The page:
By John Hageman
Contributing Writer

According to the World Health Organization, Zika virus distribution worldwide includes 60 countries in Africa, Asia, Central and South America, Mexico, and now, southern Florida in the U.S.

The numbers of cases diagnosed in the continental U.S. from those returning from infected countries are approaching 2,000, with dozens of additional cases originating near Miami, Florida – the first in the U.S.

Already, England is recommending that their citizens not travel to Florida, and the U.S. Centers for Disease Control and Prevention has issued warnings for pregnant women to avoid travel to southern Florida.

Major league baseball games scheduled to be played in Puerto Rico were canceled and many qualified 2016 Summer Olympians stayed behind in fear of becoming infected while in Brazil and complicating their future family planning.

What does this means to sportsmen who spend significant time outside, now and in the future?

Luckily, the Zika virus is still very rare, compared to the overall human population in North America. But, like the West Nile Virus, it is likely to become firmly established in North America.

Similarly, the consequences of infection may range from barely noticeable to severe. The severe cases may lead to death from fever, rash, joint pain, red eyes (conjunctivitis), and the risk of underdeveloped brain and head size (microcephaly) in newborns exposed while in the womb.

There is also some connection with Guillain-Barre syndrome, a neurological disorder that causes pain, tingling, muscle weakness, and swallowing and breathing complications.

People who have been stricken by Zika become carriers of the virus for weeks to months, which allows the spread from person to person by local mosquitoes in parts of the U.S. that support a specific genus of mosquito.

Zika virus is spread by mosquitoes of the genus Aedes. They are commonly referred to as Asian tiger mosquitoes, for their striped legs and bodies, visible to the naked eye.

Aedes eagypti is the species most commonly known to spread the disease and to date has been found in 26 states, not including Ohio. Another species capable of spreading the disease, Aedes albopictus, has been found in 40 states, and at least 37 Ohio counties.

Aedes albopictus, along with several species of the genus Culex also spread West Nile, which has been detected in many states already this year.

The two species of Aedes mosquitoes both prefer to live in close proximity to and feed upon only humans, and use the clutter found in cities for breeding locations.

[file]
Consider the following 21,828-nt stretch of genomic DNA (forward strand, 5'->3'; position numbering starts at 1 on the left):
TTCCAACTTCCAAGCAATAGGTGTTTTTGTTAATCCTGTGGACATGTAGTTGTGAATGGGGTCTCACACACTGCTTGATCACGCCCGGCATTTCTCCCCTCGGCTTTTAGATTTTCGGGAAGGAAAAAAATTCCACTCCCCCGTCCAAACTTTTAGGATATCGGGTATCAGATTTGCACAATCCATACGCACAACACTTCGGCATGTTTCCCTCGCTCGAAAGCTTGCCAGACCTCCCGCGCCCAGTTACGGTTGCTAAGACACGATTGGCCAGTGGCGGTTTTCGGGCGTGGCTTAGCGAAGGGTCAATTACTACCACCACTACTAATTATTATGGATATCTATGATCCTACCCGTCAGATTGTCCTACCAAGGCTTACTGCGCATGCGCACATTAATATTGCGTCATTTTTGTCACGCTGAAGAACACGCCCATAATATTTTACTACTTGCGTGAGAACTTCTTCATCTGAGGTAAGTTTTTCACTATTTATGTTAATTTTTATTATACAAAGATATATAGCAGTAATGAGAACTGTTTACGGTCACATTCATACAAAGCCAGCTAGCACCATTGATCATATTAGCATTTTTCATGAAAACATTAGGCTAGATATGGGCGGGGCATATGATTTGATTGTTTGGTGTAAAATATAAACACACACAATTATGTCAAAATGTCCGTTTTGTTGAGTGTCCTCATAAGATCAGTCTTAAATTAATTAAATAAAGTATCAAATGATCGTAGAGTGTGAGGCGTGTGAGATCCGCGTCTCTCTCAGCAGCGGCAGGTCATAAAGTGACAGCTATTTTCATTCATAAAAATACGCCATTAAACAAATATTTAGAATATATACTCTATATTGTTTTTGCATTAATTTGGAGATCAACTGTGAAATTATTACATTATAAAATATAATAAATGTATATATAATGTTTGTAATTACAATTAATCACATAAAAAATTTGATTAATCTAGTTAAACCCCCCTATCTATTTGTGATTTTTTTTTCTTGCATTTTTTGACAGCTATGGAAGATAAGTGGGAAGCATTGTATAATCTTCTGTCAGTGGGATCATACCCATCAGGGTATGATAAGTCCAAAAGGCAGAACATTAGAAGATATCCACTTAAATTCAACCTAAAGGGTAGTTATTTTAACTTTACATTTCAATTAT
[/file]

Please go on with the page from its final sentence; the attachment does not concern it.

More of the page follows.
They often lay their eggs in manmade objects, such as discarded coffee cups, beverage cans, old tires, bird feeders, buckets, planters, gutters, and even bottle caps.

So at home, it is recommended to discard these types of potential mosquito-breeding containers and dump bird baths whenever larvae are seen in them. Peak mosquito season often occurs in August and September.

The highest risk for traveling sportsmen at the moment should be those planning to travel to the regions of the world where the virus is expanding, especially in South America. High volume duck and dove hunts there may now be riskier.

However, care should also be taken by sportsmen on all hunting and fishing trips regardless of location. Use a proven insect repellent, wear long-sleeved shirts and long pants, and use head netting as necessary.

Luckily, sportsmen enjoying outdoor activities in warm weather no longer have to choose between applying sunscreen and bug repellent. There are a number of products now available that are formulated to protect people from both UV radiation and insect bites.

Asian tiger mosquitoes often feed in the daytime and are prone to find a way indoors. While camping, make sure all tents or campers have intact window and door screens to minimize the number of mosquito bites received while sleeping.

The Zika virus is just another example of how small the world has become, ever since routine travel and trade from one continent to another has become so common. Mosquitoes, which transmit West Nile, Dengue fever, malaria, yellow fever and now the Zika virus, are willing to travel wherever people come and go.

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